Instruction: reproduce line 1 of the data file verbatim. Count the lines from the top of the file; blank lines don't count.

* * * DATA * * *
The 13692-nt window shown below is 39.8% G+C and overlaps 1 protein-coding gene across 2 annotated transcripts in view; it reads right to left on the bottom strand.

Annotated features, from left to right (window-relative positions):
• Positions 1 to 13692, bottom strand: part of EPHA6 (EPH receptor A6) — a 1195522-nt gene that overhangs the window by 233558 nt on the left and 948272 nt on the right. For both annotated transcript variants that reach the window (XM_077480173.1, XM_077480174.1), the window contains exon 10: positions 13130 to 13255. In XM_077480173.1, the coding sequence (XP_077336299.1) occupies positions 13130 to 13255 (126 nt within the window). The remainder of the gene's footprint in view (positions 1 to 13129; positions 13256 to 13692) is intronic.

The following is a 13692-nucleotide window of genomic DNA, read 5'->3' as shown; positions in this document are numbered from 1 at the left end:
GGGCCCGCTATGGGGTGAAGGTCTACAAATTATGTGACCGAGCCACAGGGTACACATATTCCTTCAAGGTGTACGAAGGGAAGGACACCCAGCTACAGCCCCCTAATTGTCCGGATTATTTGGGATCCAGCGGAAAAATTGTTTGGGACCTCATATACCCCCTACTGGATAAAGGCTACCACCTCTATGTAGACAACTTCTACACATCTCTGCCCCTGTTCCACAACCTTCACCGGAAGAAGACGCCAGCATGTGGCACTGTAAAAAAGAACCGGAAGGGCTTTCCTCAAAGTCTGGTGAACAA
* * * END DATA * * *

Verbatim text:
The 13692-nt window shown below is 39.8% G+C and overlaps 1 protein-coding gene across 2 annotated transcripts in view; it reads right to left on the bottom strand.